Androgyny explores the theme of its title in the abstract world of pure sound. The piece, however, is not programmatic; instead, the dramatic form of the piece has been derived from the nature of the sound material itself. In this case, the sound construction is based on ideas about an acoustic polarity, namely "harmonic" and "inharmonic," or alternatively, "consonance" and "dissonance." These concepts are not opposed, but instead, are related in ways that show that a continuum exists between them, such as in the middle of the piece when harmonic timbres slowly "pull apart" and become increasingly dissonant at the peak intensity of the work. At that point a deep harmonic 60 Hz drone enters, similar to the opening section, but now reinforced an octave lower, and leads the piece through to a peaceful conclusion. High above the drone are heard inharmonic bell-like timbres which are tuned to the same fundamental pitch as the harmonic drone, a technique used throughout the work with deeper bells.
The work is designed to sound different spatially when heard on headphones. Through the use of small binaural time delays, instead of intensity differences, the sounds are localized outside the head when heard through headphones. Various spatial movements can also be detected, such as the circular movement of the drones in the last section of the piece.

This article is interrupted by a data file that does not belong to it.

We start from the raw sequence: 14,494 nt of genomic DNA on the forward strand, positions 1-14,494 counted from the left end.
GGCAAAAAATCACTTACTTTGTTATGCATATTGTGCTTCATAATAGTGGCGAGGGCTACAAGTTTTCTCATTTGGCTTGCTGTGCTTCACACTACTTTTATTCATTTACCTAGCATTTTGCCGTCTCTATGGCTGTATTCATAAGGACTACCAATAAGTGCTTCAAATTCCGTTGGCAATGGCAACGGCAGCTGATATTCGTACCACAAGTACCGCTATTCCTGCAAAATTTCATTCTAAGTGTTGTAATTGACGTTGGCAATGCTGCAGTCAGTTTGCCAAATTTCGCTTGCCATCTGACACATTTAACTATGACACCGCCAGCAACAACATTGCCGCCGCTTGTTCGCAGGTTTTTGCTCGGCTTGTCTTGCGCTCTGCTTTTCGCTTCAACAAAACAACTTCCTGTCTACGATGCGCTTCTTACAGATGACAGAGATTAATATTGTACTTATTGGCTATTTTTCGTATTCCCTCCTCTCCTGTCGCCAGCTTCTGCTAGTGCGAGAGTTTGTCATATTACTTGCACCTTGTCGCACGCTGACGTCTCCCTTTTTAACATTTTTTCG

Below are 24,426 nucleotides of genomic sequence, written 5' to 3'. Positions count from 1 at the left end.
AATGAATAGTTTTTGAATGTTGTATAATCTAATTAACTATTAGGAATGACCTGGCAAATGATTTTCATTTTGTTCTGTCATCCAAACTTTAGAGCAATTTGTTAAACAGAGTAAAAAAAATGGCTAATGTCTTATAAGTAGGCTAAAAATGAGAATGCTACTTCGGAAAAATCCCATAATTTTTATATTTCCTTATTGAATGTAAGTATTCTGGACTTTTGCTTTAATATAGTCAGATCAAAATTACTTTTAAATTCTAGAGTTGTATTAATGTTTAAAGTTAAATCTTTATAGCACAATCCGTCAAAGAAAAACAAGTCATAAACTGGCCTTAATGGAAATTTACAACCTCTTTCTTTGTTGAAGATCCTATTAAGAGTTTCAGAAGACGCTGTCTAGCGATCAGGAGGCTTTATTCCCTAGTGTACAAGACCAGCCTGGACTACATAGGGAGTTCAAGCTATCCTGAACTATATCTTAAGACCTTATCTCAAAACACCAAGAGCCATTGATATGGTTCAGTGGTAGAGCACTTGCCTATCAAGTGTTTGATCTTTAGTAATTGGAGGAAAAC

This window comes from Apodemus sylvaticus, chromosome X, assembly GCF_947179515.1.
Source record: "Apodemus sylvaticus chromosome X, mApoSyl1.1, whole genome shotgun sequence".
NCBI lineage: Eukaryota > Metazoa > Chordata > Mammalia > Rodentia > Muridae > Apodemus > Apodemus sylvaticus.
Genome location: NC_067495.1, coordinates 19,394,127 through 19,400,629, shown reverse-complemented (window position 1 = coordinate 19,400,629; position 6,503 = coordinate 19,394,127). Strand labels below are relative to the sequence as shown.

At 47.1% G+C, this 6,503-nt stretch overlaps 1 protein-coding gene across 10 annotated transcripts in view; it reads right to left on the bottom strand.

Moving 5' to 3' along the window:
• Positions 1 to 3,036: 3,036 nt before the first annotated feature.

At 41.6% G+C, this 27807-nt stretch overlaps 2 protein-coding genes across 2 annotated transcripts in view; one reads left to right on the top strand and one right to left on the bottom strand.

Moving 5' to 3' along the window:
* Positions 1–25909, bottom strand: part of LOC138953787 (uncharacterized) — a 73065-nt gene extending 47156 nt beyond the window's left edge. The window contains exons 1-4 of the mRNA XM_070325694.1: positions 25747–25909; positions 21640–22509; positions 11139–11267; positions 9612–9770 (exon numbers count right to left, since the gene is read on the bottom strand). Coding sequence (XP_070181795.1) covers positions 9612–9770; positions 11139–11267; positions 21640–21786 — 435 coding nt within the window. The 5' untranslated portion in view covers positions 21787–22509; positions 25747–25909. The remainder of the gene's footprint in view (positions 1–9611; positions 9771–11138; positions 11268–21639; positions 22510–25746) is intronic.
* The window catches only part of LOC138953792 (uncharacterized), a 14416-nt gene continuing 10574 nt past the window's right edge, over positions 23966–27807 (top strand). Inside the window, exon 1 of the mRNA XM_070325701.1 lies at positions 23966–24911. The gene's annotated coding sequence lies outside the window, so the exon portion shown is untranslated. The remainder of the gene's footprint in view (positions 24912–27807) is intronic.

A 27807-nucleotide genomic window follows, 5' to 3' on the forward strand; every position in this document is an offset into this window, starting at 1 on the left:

Although not intended to be programmatic, the work still has environmental images associated with it, namely those suggested by the I Ching hexagram number 62, Preponderance of the Small, with a changing line to number 31, Wooing. The reading describes a mountain, a masculine image, hollowed out at the top to enclose a lake, a feminine image. The two exist as a unity. Thunder is heard close by, clouds race past without giving rain, and a bird soars high but returns to earth.
Androgyny is available on the Melbourne album Androgyne and the Cambridge Street Records CD, SFU 40.
Sound Example available
The work was realized with the composer's POD6 and POD7 programs for computer sound synthesis and composition at Simon Fraser University. All the component sounds are examples of frequency modulation (FM) synthesis, generated in binaural stereo, with time differences between channels. However, considerable analog mixing in the Sonic Research Studio at Simon Fraser University produced the resulting complex work.